Dartmouth Conferences (peace)

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Dartmouth Conferences on peace process begun at Dartmouth College in October 1960.[1] It is one of the longest ongoing bilateral unofficial dialogues between American and Soviet (now Russian) representatives.[2]

History and impact[edit]

The conferences began during the height of the Cold War, aiming to create a forum where leading American and Soviet intellectuals could meet and discuss peace initiatives.[3] The meetings were restricted to American and Soviet non-governmental representatives only.[1][3] Nonetheless, it was used as an unofficial channel of communication between the respective governments.[4][5] The participants were in fact often briefed and debriefed by their respective state officials before and after the conference.

Funding came from the Ford Foundation and the Kettering Foundation on the American side and from the Soviet Peace Committee and the Institute for U.S. and Canadian Studies on the Soviet side.[5][6]

The first conference was held at Dartmouth College; although the venue changed in later years, the name of the first venue became associated with the conference series.[5] The organizers of the conference tried to keep a yearly schedule, but the Soviet side often refused the invitation; for example, there were no conferences in the years 1965–1968, as relations between USSR and United States cooled down and Soviet officials protested the growing U.S. involvement in Vietnam by ordering the invited Soviet representatives to turn down invitations to the conference.[7]

During the Cold War, it has been noted that the Dartmouth Conferences became a front conference for the Soviet Union, whose agents often managed to weaken Dartmouth critique of the USSR and instead concentrate on blaming the United States and the West.[1][8]

Nonetheless the Dartmouth Conferences continued after the fall of the Soviet Union and the end of the Cold War, although the large conferences of the past have been replaced by meetings of specialized task forces (which were created in 1981).[9] The Soviet Union was replaced by Russia, and their focus shifted to issues such as peace in post-Soviet states, like Tajikistan.[10]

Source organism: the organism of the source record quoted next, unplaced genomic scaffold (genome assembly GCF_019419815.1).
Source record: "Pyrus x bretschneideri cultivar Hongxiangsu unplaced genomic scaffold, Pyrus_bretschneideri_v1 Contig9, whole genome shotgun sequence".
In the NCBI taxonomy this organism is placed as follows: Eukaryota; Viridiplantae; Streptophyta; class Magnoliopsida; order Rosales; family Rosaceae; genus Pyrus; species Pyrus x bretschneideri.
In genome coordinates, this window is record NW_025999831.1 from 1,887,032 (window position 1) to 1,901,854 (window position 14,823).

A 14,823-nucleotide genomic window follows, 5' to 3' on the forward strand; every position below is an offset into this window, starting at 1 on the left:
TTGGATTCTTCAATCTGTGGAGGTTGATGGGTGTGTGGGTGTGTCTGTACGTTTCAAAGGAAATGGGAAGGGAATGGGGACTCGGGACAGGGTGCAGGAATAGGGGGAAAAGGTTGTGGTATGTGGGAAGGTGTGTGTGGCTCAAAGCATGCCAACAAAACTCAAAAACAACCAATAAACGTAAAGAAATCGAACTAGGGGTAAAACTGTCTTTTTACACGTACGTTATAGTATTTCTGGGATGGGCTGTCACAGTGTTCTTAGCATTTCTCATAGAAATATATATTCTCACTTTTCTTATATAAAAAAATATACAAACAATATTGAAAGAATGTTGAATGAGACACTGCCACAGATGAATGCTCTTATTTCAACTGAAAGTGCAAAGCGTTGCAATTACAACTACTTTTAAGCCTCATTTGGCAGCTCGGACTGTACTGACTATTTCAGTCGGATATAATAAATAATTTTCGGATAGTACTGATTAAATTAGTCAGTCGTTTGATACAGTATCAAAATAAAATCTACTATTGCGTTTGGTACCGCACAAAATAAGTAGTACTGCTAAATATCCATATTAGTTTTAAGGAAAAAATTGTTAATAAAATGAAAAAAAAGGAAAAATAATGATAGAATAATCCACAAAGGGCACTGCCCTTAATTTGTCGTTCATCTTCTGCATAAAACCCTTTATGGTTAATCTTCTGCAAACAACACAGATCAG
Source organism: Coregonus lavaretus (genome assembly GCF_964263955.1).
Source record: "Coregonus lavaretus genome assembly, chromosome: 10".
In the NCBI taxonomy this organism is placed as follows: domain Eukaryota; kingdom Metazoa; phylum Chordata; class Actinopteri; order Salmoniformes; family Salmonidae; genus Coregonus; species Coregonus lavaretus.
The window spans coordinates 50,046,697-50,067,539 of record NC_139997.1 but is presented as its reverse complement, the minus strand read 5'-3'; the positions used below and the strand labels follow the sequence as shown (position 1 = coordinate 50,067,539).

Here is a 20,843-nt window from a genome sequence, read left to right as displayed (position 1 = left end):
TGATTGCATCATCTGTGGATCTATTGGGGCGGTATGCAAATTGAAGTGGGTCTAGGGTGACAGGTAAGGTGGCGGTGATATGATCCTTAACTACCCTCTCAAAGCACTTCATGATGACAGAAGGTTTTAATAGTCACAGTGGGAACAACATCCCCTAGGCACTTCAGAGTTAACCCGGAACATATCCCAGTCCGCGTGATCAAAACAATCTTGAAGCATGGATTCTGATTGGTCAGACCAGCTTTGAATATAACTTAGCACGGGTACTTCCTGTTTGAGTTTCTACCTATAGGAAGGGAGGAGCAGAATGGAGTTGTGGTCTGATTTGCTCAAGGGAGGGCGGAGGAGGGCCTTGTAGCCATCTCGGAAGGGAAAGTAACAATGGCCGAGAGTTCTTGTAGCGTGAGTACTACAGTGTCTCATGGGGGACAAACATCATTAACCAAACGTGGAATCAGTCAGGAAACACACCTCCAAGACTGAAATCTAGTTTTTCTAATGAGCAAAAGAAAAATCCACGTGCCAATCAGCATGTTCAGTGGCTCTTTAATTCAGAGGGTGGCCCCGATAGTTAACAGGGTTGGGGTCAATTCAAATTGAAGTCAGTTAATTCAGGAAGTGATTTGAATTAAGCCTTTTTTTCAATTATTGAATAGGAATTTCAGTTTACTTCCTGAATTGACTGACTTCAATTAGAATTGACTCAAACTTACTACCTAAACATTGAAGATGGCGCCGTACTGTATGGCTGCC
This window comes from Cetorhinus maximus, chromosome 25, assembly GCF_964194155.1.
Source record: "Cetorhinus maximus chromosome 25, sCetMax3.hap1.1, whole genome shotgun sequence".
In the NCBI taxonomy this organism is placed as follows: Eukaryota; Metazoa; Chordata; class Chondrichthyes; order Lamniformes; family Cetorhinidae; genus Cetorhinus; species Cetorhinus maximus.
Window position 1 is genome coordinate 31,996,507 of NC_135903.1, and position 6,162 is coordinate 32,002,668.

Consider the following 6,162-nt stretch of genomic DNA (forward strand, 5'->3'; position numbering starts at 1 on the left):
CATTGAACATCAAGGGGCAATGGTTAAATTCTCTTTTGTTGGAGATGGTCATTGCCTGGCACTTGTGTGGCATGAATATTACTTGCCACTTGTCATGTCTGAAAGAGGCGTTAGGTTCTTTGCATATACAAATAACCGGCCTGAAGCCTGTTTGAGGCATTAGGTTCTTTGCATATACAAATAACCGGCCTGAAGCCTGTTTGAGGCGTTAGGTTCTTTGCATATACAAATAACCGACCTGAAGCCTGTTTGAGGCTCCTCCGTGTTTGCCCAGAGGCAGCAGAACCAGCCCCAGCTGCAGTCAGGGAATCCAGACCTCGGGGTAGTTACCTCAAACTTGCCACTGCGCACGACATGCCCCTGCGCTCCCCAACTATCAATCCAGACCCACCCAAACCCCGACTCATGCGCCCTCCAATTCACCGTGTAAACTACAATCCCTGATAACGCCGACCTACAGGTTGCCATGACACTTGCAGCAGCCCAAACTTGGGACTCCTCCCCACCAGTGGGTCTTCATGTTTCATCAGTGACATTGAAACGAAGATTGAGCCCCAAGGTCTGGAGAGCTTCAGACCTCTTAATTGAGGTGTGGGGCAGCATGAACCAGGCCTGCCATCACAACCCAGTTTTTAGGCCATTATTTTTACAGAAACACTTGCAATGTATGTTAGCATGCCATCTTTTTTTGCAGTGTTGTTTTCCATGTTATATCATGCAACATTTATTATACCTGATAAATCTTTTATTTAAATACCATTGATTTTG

Notable participants[edit]

Notable participants included Norman Cousins (founder of the conference), Zbigniew Brzezinski, Georgi Arbatov, Helmut Sonnenfeldt, Evgeni Primakov, David Rockefeller, Yuri Zhukov, Andrei Kozyrev, Charles Yost, John Kenneth Galbraith, and Buckminster Fuller.[11]

Locations and times[edit]

See also[edit]

Notes[edit]

  1. ^ a b c Richard Felix Staar, Foreign policies of the Soviet Union, Hoover Press, 1991, ISBN 0-8179-9102-6, p.87
  2. ^ Satyabrata Rai Chowdhuri, Nuclear Politics: Towards a Safer World, Sterling Publishers Pvt. Ltd, 2004, ISBN 1-932705-02-3, Google Print, p.26
  3. ^ a b James Voorhees, Dialogue sustained: the multilevel peace process and the Dartmouth Conference, U.S. Institute of Peace Press, 2002, ISBN 1-929223-30-7, Google Print, p.vii
  4. ^ James Voorhees, Dialogue sustained: the multilevel peace process and the Dartmouth Conference, U.S. Institute of Peace Press, 2002, ISBN 1-929223-30-7, p.4
  5. ^ a b c Ruud van Dijk, Encyclopedia of the Cold War, Taylor & Francis, 2008, ISBN 0-415-97515-8, Google Print, p.645
  6. ^ Satyabrata Rai Chowdhuri, Nuclear Politics: Towards a Safer World, Sterling Publishers Pvt. Ltd, 2004, ISBN 1-932705-02-3, Google Print, p.27
  7. ^ James Voorhees, Dialogue sustained: the multilevel peace process and the Dartmouth Conference, U.S. Institute of Peace Press, 2002, ISBN 1-929223-30-7, p.68
  8. ^ James Voorhees, Dialogue sustained: the multilevel peace process and the Dartmouth Conference, U.S. Institute of Peace Press, 2002, ISBN 1-929223-30-7, Google Print, p.18
  9. ^ James Voorhees, Dialogue sustained: the multilevel peace process and the Dartmouth Conference, U.S. Institute of Peace Press, 2002, ISBN 1-929223-30-7, Google Print, p.275
  10. ^ James Voorhees, Dialogue sustained: the multilevel peace process and the Dartmouth Conference, U.S. Institute of Peace Press, 2002, ISBN 1-929223-30-7, Google Print, p.vii–viii
  11. ^ James Voorhees, Dialogue sustained: the multilevel peace process and the Dartmouth Conference, U.S. Institute of Peace Press, 2002, ISBN 1-929223-30-7, pp.4–5
  12. ^ a b James Voorhees, Dialogue sustained: the multilevel peace process and the Dartmouth Conference, U.S. Institute of Peace Press, 2002, ISBN 1-929223-30-7, p.21
  13. ^ a b c d e f g h i James Voorhees, Dialogue sustained: the multilevel peace process and the Dartmouth Conference, U.S. Institute of Peace Press, 2002, ISBN 1-929223-30-7, Google Print, p.67
  14. ^ a b c James Voorhees, Dialogue sustained: the multilevel peace process and the Dartmouth Conference, U.S. Institute of Peace Press, 2002, ISBN 1-929223-30-7, p.139
  15. ^ a b James Voorhees, Dialogue sustained: the multilevel peace process and the Dartmouth Conference, U.S. Institute of Peace Press, 2002, ISBN 1-929223-30-7, p.219

Further reading[edit]

  • James Voorhees, The Dartmouth Conference: The Influence of a Transnational Community on US-Soviet Relations, 1960–1991, paper presented at the Annual Convention of the International Studies Association, 1998